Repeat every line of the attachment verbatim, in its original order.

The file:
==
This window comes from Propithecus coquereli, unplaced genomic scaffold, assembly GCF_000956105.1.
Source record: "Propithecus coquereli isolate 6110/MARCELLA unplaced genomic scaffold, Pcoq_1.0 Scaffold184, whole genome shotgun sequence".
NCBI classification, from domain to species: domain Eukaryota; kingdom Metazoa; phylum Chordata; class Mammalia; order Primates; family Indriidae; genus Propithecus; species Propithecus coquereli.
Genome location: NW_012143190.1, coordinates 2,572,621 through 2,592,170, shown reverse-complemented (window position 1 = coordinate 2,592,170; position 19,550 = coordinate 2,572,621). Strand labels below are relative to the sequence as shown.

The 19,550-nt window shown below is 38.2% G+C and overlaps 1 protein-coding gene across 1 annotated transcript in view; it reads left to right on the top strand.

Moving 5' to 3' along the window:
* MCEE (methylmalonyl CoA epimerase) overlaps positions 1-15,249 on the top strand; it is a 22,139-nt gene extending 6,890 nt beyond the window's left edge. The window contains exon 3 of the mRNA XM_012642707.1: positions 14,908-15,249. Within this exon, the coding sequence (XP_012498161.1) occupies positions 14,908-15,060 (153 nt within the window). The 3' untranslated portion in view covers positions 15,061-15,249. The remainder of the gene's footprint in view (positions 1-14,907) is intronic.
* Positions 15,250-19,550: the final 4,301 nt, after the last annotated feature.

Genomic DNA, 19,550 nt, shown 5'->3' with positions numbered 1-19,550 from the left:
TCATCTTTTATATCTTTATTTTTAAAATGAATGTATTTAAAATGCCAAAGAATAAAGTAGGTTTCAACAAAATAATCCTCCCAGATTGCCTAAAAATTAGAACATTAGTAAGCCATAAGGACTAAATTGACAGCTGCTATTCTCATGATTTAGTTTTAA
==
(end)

This window comes from Propithecus coquereli, unplaced genomic scaffold, assembly GCF_000956105.1.
Source record: "Propithecus coquereli isolate 6110/MARCELLA unplaced genomic scaffold, Pcoq_1.0 Scaffold184, whole genome shotgun sequence".
NCBI classification, from domain to species: domain Eukaryota; kingdom Metazoa; phylum Chordata; class Mammalia; order Primates; family Indriidae; genus Propithecus; species Propithecus coquereli.
Genome location: NW_012143190.1, coordinates 2,572,621 through 2,592,170, shown reverse-complemented (window position 1 = coordinate 2,592,170; position 19,550 = coordinate 2,572,621). Strand labels below are relative to the sequence as shown.

The 19,550-nt window shown below is 38.2% G+C and overlaps 1 protein-coding gene across 1 annotated transcript in view; it reads left to right on the top strand.

Moving 5' to 3' along the window:
* MCEE (methylmalonyl CoA epimerase) overlaps positions 1-15,249 on the top strand; it is a 22,139-nt gene extending 6,890 nt beyond the window's left edge. The window contains exon 3 of the mRNA XM_012642707.1: positions 14,908-15,249. Within this exon, the coding sequence (XP_012498161.1) occupies positions 14,908-15,060 (153 nt within the window). The 3' untranslated portion in view covers positions 15,061-15,249. The remainder of the gene's footprint in view (positions 1-14,907) is intronic.
* Positions 15,250-19,550: the final 4,301 nt, after the last annotated feature.

Genomic DNA, 19,550 nt, shown 5'->3' with positions numbered 1-19,550 from the left:
TCATCTTTTATATCTTTATTTTTAAAATGAATGTATTTAAAATGCCAAAGAATAAAGTAGGTTTCAACAAAATAATCCTCCCAGATTGCCTAAAAATTAGAACATTAGTAAGCCATAAGGACTAAATTGACAGCTGCTATTCTCATGATTTAGTTTTAA